Dogs who blew up tanks, themselves
Earlier, other military dogs had shown their skills in finding a hidden object among a series of bags (The pretend villain had been wearing protective clothing).
Dogs were used in many ways: there were 700,000 dogs who dragged the wounded from the battlefield on stretchers, 120,000 dogs who brought military messages across battlefields on the front line, and bomb dogs who were trained to blow themselves up on German tanks. Three hundred are estimated to have died this way.
The statue shows an anti-tank dog, a German shepherd with a bag on his back, which is where the explosives were kept, on top of a tank.
The trainers who taught the dogs to unwittingly kill themselves were fond of the animals in their care, said Svetlana Gladysh, a journalist who has written a book dedicated to the army’s military dog training program and who attended the ceremony.
They had stopped thinking that the “four-legged helpers were suicide bombers. They played with them, were tender with them, got used to them like their own dogs,” she writes.
A dog lover herself, Gladysh came to write about the dog trainers after meeting one of the most famous trainers, Dina Volkats. Volkats was in action throughout the war and became the only female officer within the dog military training part of the army.
Gladysh met Volkats through her own love of dogs. In the 1970s, she brought her pet to a dog show where one of the judges was Alexander Mazover, a top military dog trainer who was married to Volkats.
“She was a trainer from God,” said Gladysh in an interview.
When first speaking to her, Volkats asked her what dog she had – an Alsatian. Gladysh says she knows that had she owned a small, cute dog, Volkats would not have spoken to her.
Volkats died in the early 1990s. The book is part biography of the trainer, part history of the Soviet military dog program.
Military dog training began in Russia in 1924, partly as a legacy of the extensive use of dogs by the German army in World War I. The Germans had 6,000 dogs, compared to the 300 used by the Russians.
Circus artists including Anatoly and Vladimir Durov, from the famous circus family, were recruited for the center, which had six German Alsatians, four Doberman Pinschers, four Airedale Terriers, four Caucasian Shepherds and six Laikas in its first team. At first, the circus performers found dealing with the fiercer German shepherd difficult, writes Gladysh.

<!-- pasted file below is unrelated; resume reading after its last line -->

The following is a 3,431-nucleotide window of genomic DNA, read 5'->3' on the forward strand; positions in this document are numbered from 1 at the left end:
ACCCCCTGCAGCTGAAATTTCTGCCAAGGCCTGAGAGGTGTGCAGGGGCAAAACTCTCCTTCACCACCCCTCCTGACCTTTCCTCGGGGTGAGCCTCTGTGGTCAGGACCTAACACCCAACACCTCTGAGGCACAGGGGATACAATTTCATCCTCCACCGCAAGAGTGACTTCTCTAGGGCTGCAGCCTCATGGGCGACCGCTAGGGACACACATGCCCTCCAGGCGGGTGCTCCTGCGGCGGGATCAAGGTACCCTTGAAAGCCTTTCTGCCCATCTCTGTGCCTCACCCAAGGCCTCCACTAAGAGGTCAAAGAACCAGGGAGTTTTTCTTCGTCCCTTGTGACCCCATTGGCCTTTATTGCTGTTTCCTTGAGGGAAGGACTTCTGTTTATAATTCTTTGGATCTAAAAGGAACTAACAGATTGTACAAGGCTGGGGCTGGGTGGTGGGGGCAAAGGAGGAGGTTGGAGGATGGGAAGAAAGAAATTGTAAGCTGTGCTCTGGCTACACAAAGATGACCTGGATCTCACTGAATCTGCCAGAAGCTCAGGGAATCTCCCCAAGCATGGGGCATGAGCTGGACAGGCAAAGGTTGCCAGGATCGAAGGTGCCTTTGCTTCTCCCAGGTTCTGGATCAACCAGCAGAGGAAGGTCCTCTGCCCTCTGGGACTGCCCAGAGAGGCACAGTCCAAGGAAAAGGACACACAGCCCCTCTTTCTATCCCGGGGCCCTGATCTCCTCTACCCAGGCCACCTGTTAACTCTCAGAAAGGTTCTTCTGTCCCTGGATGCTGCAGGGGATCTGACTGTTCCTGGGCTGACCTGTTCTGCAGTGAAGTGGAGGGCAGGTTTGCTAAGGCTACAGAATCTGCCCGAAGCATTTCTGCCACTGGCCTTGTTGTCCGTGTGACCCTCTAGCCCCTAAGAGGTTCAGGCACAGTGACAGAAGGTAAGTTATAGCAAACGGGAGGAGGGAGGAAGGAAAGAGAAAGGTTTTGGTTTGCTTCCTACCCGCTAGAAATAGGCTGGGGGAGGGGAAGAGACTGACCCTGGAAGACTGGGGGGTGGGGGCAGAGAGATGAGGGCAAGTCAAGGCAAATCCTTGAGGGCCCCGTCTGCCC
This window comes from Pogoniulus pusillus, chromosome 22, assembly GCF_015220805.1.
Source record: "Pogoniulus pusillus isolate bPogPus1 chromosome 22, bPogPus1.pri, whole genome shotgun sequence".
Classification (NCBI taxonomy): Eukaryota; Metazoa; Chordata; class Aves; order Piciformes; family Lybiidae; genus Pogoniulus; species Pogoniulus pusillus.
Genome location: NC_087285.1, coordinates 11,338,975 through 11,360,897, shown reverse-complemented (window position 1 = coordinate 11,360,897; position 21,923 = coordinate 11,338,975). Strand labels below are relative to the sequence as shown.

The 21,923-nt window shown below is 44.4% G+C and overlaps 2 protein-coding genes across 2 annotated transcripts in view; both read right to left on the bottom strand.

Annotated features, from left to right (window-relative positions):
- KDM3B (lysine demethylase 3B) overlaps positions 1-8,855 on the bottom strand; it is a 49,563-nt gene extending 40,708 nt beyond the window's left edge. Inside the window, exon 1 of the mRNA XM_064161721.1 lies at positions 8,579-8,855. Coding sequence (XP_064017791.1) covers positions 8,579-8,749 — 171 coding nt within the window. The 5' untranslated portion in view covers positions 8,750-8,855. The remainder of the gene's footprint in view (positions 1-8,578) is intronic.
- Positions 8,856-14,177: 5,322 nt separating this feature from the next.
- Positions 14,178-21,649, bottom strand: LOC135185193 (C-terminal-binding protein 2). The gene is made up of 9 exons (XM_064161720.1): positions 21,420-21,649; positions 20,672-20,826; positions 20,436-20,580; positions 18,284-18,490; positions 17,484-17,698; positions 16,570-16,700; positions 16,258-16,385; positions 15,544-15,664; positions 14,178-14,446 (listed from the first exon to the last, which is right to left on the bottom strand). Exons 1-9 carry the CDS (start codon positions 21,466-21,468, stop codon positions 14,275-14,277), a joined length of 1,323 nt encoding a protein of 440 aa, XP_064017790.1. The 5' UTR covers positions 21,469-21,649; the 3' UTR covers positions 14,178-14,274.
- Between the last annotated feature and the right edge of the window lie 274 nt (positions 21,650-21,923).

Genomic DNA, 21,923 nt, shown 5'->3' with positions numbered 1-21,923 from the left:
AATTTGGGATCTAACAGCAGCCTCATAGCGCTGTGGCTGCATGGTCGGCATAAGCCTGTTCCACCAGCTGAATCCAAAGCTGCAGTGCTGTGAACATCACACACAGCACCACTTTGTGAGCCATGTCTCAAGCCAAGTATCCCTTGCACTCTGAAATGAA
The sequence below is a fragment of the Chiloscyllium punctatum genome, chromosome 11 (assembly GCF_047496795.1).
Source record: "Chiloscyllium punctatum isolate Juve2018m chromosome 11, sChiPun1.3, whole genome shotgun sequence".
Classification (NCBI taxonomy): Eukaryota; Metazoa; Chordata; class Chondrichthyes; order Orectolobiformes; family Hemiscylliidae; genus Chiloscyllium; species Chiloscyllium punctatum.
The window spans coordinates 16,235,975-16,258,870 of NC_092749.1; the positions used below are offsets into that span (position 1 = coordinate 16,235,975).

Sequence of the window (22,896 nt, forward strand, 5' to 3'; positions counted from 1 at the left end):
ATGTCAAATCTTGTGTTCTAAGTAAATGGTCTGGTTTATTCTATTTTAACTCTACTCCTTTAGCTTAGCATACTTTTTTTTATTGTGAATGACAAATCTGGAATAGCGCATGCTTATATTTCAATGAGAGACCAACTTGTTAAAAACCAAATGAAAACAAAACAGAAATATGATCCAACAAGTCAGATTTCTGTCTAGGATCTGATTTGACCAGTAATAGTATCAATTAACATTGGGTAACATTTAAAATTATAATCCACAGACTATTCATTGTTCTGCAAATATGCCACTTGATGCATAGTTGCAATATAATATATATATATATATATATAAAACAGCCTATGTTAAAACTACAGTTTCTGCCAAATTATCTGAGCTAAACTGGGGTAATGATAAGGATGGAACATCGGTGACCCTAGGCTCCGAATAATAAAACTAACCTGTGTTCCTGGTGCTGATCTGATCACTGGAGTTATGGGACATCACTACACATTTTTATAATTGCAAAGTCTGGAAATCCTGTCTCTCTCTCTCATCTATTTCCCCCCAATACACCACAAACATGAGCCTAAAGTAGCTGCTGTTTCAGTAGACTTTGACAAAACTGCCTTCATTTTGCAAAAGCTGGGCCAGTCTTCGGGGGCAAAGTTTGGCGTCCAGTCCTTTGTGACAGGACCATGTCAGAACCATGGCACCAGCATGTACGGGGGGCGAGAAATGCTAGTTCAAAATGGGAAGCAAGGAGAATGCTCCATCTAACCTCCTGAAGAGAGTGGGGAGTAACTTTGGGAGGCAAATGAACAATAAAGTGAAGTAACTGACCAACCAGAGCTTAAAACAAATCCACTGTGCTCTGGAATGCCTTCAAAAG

“They are not your poodles, but they are also dogs, so dear comrade artists, help us,” the head of the center told them.
Dogs were trained for 11 different jobs in the military, nine of which were top secret, said Gladysh. Among the more important were sniffer dogs, who looked for mines. They discovered more than four million charges and explosives during the war.
Secrecy remained in place long after the war. When Gladysh wrote about bomb dogs in the mid-1980s, she got letters of complaint from offended veterans who said that she had made it up.
Volkats originally trained as an actress before becoming a military trainer, and would say that she worked with her dogs using the Konstantin Stanislavsky method. By this, she meant that emotion or commands could be expressed through the eyes alone. This was useful when she was working at the front during the war in Belarus.
“She trained her dogs like that, and when she was on occupied territory, it worked better than anything else, because you can’t speak,” Gladysh said.
Training of the bomb dogs took place in a special camp outside Moscow.
“Remember that a dog trainer is a fighter-destroyer of tanks, and his dog is a means for destroying the enemies’ tanks,” said a sign hanging up in the center.
The dogs were taught not to fear tanks by slowly acclimating them to the noise and the smell. Then, they were taught to seek food underneath the tanks while wearing special bags with explosives, which blew up when they threw themselves against the vehicles.
The dogs were used in 1941 as the Germans moved in on Moscow, and were also used in Stalingrad.
General Dmitry Lelyushenko wrote in a document published in the book that the anti-tank dogs played a valuable part in the defense of Moscow, saying they were very popular and in much demand among division commanders.
The Germans “are scared of anti-tank dogs and hunt for them specifically,” he wrote.
Gladyshev’s book is an uncritical, often overly patriotic look at the use of dogs in the military; she makes no mention of ethical concerns about using dogs, or of military historians who cast doubt on the dogs’ effectiveness. Previous stories in the Russian media have reported dogs attacking Russian tanks by mistake and returning to their trainers with the explosives yet to detonate.
The book does, however, touch briefly on the dog trainers who knew they were training their dogs to kill themselves.
“We started to think and guess how to save the dog – how to blow up the tank and save the dog. It became a great pity to kill the dog, [one of] our own. It was not only a huge pity for the dogs, but for every particular dog,” Volkats said, according to Gladysh.
One idea was for the dog to jump onto the tank, leave the explosives there and jump off, but the trainers could not find a way for it to work.
Gladysh also publishes a poem by one of the trainers called “Dick blows up a tank.”
“Hot tears ran down the dog trainer’s face/He would never see Dick again/He had committed a glorious act/There was one enemy tank less.”
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